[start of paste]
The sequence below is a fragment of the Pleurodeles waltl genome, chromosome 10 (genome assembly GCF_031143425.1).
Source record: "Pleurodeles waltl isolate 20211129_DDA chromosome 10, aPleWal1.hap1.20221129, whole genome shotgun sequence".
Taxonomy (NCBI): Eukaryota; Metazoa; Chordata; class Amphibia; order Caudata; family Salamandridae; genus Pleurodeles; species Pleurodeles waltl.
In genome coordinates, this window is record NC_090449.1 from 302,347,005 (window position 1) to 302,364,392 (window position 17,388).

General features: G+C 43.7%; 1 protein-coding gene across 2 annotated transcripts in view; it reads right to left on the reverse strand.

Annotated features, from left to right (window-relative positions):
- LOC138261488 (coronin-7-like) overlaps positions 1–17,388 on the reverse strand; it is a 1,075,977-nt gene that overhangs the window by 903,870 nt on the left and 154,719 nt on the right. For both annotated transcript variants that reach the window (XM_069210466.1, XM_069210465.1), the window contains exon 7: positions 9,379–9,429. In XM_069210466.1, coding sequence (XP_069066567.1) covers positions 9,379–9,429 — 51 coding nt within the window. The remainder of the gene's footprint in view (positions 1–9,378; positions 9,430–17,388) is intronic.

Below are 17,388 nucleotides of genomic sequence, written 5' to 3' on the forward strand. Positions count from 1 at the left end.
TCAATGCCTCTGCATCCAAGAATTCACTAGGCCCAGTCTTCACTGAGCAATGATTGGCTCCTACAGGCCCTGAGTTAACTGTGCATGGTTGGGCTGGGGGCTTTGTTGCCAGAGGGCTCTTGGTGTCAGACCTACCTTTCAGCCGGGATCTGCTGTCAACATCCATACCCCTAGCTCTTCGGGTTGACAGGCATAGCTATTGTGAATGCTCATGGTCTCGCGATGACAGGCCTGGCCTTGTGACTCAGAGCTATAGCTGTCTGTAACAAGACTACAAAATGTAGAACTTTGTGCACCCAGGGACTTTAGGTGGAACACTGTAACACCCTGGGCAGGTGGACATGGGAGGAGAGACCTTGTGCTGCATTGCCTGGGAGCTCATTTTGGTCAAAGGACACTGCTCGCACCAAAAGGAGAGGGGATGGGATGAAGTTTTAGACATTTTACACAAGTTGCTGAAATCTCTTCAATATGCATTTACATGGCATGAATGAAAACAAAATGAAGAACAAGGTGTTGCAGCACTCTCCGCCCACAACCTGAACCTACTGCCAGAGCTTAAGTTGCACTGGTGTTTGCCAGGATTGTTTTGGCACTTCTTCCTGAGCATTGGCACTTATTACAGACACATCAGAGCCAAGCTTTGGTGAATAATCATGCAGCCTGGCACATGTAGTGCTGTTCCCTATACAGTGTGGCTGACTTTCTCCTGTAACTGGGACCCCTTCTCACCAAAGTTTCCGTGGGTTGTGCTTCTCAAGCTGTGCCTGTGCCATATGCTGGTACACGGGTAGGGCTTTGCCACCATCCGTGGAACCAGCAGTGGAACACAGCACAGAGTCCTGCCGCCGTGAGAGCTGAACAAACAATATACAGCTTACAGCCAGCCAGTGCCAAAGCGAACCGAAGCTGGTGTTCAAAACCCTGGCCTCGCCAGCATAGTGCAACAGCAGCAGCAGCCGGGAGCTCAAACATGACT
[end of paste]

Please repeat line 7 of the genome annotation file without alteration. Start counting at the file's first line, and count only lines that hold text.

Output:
- LOC138261488 (coronin-7-like) overlaps positions 1–17,388 on the reverse strand; it is a 1,075,977-nt gene that overhangs the window by 903,870 nt on the left and 154,719 nt on the right. For both annotated transcript variants that reach the window (XM_069210466.1, XM_069210465.1), the window contains exon 7: positions 9,379–9,429. In XM_069210466.1, coding sequence (XP_069066567.1) covers positions 9,379–9,429 — 51 coding nt within the window. The remainder of the gene's footprint in view (positions 1–9,378; positions 9,430–17,388) is intronic.